Keywords: Mission and Purpose; Strategic Planning; Social Enterprise; Marketing Strategy; Growth Management; Religion; Service Industry;

    Citation:

    Schlesinger, Leonard A. "Willow Creek Community Church (A)." Harvard Business School Case 691-102, June 1991. (Revised February 1999.)
  6. Willow Creek Community Church (B): Cracks In the Foundation

    Supplements the (A) case.

    Citation:

    Schlesinger, Leonard A. "Willow Creek Community Church (B): Cracks In the Foundation." Harvard Business School Case 899-123, January 1999.
  7. Marketspace Bookmall Competition

    Overview of the Marketspace Bookmall Competition project for the Managing Marketspace Service Interfaces course.

    Citation:

    Rayport, Jeffrey F., and Leonard A. Schlesinger. "Marketspace Bookmall Competition." Harvard Business School Background Note 898-167, January 1998.
  8. Contest for Northwest Airlines--1989 (A)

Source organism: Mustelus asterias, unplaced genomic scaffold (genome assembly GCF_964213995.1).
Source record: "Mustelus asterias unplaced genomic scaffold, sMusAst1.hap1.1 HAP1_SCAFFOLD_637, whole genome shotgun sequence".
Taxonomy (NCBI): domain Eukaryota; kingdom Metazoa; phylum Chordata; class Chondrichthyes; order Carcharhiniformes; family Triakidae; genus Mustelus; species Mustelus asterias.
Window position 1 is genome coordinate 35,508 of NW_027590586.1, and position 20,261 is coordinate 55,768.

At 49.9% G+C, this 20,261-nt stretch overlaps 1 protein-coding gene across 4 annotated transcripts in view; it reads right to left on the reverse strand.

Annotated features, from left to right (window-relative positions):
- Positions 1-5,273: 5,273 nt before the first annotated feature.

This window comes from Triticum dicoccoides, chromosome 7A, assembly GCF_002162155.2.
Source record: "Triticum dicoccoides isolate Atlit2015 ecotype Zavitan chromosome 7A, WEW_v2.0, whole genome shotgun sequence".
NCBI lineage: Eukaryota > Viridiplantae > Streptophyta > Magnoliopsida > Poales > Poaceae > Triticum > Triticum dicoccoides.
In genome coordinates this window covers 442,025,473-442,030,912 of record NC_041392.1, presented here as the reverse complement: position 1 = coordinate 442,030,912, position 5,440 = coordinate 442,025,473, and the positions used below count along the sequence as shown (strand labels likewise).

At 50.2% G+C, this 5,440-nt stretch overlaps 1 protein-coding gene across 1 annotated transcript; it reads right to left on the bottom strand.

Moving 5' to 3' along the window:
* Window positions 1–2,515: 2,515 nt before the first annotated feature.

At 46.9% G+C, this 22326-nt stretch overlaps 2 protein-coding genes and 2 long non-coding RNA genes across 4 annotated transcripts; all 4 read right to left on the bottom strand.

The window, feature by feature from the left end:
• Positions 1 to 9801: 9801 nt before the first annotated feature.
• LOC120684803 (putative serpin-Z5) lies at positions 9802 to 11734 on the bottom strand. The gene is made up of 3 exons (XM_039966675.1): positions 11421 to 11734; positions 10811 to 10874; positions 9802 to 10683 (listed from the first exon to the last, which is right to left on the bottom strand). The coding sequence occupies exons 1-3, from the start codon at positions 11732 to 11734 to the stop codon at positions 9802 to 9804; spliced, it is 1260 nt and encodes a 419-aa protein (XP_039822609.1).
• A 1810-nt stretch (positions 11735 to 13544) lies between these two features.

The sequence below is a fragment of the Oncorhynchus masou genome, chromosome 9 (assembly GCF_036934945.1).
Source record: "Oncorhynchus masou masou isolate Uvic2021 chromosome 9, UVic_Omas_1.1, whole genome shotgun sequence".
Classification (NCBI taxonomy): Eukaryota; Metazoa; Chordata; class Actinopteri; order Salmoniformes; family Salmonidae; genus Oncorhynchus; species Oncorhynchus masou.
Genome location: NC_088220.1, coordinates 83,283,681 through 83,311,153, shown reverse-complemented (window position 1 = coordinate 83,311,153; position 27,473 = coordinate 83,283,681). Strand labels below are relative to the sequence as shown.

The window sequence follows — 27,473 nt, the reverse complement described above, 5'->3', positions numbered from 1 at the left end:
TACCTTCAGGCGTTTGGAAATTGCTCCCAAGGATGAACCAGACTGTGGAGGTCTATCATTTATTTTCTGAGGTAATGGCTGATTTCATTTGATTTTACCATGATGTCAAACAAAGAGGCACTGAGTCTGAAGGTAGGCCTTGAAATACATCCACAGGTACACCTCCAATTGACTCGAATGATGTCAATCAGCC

Citation:

    Schlesinger, Leonard A., and Davis Dyer. "Contest for Northwest Airlines--1989 (A)." Harvard Business School Case 897-023, July 1996. (Revised January 1997.)
  9. Contest for Northwest Airlines 1989 (B), The

    Citation:

    Schlesinger, Leonard A., and Davis Dyer. "Contest for Northwest Airlines 1989 (B), The." Harvard Business School Case 897-024, July 1996. (Revised January 1997.)
  10. Northwest Airlines: Rebuilding the Airline (A)--June 1990

    Citation:

    Schlesinger, Leonard A., and Davis Dyer. "Northwest Airlines: Rebuilding the Airline (A)--June 1990." Harvard Business School Case 897-025, July 1996. (Revised January 1997.)
  11. Northwest Airlines: Rebuilding the Airline (B)--November 1990

    Citation:

    Schlesinger, Leonard A., and Davis Dyer. "Northwest Airlines: Rebuilding the Airline (B)--November 1990." Harvard Business School Case 897-026, July 1996. (Revised January 1997.)
  12. Northwest Airlines: Coping with Change--August 1992

    Citation:

    Schlesinger, Leonard A., and Davis Dyer. "Northwest Airlines: Coping with Change--August 1992." Harvard Business School Case 897-027, July 1996. (Revised January 1997.)